Scientists have combined the best features of a lobster and a fish to create an artificial eye that can see in the dark and may be used in surgical probes, search-and-rescue robots or planet-seeking telescopes.
Researchers from the University of Wisconsin-Madison in US improved the sensitivity of the imaging system through the lenses rather than the sensor component.
Bomb-diffusing robots, laparoscopic surgeons and planet-seeking telescopes all need to resolve fine details through almost utter darkness. These false eyes could help search-and-rescue robots or surgical scopes make dim surroundings seem bright as day, researchers said. “These days, we rely more and more on visual information. Any technology that can improve or enhance image-taking has great potential,” said Hongrui Jiang, professor at UW-Madison.
Most attempts to improve night vision tweak the “retinas” of artificial eyes — such as changing the materials or electronics of a digital camera’s sensor — so they respond more strongly to incoming packets of light.
However, rather than interfering with efforts to boost sensitivity at the back end, researchers set out to increase intensity of incoming light through the front end, the optics that focus the light on the sensor. They found inspiration for the strategy from two aquatic animals that evolved different strategies to survive and see in murky waters.
Looking between the prominent proboscises of elephant-nosed fishes unveils two strikingly unusual eyes, with retinas composed of thousands of tiny crystal cups instead of the smooth surfaces common to most animals. These miniature vessels collect and intensify red light, which helps the fish discern its predators.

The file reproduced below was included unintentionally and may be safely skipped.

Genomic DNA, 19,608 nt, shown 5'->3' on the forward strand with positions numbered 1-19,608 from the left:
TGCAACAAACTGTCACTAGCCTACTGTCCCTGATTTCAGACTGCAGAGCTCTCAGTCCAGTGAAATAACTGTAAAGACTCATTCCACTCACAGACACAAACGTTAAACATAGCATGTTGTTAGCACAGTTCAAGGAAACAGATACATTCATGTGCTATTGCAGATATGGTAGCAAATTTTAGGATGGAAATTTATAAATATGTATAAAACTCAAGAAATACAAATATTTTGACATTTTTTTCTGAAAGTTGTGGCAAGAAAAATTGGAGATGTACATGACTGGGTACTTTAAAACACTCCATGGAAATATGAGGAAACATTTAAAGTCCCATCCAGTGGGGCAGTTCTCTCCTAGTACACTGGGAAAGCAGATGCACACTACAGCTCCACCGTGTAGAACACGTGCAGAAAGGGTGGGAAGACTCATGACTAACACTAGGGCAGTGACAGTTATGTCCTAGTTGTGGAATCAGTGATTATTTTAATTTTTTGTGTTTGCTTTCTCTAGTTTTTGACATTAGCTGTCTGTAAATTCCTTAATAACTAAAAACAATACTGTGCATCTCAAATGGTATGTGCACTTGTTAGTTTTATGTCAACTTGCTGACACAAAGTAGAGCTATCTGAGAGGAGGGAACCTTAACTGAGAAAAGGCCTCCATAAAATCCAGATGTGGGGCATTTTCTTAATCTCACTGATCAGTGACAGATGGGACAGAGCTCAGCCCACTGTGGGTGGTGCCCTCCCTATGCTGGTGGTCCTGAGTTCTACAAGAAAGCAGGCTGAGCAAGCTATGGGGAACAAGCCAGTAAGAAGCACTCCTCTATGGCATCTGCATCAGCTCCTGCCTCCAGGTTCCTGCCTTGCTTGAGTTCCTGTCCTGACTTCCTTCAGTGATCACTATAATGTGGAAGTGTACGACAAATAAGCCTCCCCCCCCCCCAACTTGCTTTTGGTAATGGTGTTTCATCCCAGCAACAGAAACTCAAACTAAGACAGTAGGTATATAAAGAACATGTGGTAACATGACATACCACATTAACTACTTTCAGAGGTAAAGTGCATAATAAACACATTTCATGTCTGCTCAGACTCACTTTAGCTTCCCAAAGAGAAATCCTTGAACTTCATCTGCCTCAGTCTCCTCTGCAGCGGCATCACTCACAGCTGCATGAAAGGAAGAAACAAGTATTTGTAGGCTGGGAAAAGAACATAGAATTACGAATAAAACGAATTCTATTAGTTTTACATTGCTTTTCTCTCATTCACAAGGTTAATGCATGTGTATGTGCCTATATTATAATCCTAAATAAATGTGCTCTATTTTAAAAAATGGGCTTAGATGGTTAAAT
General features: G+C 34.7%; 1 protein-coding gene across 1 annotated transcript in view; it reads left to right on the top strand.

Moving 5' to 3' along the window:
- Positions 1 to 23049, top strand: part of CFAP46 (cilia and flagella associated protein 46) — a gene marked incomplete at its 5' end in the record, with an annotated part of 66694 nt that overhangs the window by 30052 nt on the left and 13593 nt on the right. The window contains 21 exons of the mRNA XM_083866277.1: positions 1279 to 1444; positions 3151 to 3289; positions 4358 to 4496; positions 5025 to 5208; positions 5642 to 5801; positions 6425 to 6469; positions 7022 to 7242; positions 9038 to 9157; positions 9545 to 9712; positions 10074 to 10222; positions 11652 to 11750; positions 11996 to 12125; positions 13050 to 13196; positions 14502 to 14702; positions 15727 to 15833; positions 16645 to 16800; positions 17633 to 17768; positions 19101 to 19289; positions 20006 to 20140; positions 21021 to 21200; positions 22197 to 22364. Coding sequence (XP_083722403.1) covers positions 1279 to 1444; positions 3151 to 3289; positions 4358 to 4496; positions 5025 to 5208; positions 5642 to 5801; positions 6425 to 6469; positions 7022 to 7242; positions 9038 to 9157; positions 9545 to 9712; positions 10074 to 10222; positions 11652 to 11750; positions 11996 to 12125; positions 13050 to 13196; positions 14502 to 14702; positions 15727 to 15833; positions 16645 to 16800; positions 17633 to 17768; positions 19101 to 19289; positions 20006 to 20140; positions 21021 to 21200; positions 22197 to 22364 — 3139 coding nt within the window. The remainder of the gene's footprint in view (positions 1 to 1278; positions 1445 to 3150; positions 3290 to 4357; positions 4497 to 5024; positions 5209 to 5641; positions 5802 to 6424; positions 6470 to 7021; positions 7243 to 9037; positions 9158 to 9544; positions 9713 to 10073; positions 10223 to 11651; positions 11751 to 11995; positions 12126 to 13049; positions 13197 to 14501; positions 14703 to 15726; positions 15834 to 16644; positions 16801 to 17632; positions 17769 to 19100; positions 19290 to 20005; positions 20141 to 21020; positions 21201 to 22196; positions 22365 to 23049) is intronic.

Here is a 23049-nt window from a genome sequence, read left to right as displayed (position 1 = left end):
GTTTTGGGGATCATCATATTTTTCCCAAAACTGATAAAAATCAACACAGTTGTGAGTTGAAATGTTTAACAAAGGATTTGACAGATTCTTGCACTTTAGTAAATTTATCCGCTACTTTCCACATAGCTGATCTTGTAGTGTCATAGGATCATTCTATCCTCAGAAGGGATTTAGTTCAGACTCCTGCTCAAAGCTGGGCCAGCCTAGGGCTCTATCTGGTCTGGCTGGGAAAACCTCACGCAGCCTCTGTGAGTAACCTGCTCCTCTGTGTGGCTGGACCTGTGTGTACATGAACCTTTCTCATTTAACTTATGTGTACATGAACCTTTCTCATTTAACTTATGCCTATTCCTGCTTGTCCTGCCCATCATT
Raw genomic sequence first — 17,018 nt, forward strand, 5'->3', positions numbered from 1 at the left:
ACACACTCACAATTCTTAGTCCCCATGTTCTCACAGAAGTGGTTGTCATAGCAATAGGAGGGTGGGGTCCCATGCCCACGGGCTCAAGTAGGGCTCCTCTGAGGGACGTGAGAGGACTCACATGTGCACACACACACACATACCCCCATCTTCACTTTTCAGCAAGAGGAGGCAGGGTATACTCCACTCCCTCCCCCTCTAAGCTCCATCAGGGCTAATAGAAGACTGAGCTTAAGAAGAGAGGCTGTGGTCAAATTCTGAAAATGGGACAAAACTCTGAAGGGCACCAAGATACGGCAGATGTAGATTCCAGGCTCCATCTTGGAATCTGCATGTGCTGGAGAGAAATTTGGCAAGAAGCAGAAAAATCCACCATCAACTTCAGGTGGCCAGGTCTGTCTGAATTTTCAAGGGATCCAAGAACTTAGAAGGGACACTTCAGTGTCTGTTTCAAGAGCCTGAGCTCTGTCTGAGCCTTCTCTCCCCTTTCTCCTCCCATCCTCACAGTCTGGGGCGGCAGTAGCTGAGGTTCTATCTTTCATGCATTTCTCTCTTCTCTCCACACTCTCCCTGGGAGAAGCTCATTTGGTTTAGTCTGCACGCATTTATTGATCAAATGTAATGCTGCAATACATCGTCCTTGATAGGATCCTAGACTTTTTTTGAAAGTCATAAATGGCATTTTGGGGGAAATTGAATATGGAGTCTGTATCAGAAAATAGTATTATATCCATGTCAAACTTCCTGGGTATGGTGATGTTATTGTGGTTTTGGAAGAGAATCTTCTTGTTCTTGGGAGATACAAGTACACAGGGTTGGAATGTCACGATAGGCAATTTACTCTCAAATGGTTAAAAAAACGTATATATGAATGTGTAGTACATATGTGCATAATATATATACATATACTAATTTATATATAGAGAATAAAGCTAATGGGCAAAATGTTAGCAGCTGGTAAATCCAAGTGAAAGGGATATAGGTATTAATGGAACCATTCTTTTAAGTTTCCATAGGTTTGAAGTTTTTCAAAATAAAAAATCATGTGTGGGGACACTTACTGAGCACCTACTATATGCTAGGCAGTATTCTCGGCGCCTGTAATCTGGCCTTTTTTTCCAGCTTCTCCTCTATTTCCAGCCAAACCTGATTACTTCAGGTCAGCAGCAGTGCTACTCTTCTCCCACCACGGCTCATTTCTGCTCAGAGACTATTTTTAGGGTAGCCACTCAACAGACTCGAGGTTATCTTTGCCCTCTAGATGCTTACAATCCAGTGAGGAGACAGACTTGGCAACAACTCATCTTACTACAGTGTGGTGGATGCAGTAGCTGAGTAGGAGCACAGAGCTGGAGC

The group emulated the fish’s crystal cups by engineering thousands of miniscule parabolic mirrors, each as tall as a grain of pollen. The researchers then shaped arrays of the light-collecting structures across the surface of a uniform hemispherical dome. The arrangement, inspired by the superposition compound eyes of lobsters, concentrates incoming light to individual spots, further increasing intensity.
“We showed fourfold improvement in sensitivity. That makes the difference between a totally dark image you can’t see and an actually meaningful image,” said Jiang. The device could easily be incorporated into existing systems to visualise a variety of vistas under low light.
Although superposition compound eyes are exquisitely sensitive, they typically suffer from less sharp vision. Increased intensity costs clarity when lots of light gets compressed down to individual pixels. To recover lost resolution, researchers captured numerous raw images and processed the set with an algorithm to produce crisp, clear pictures. The study was published in the journal PNAS.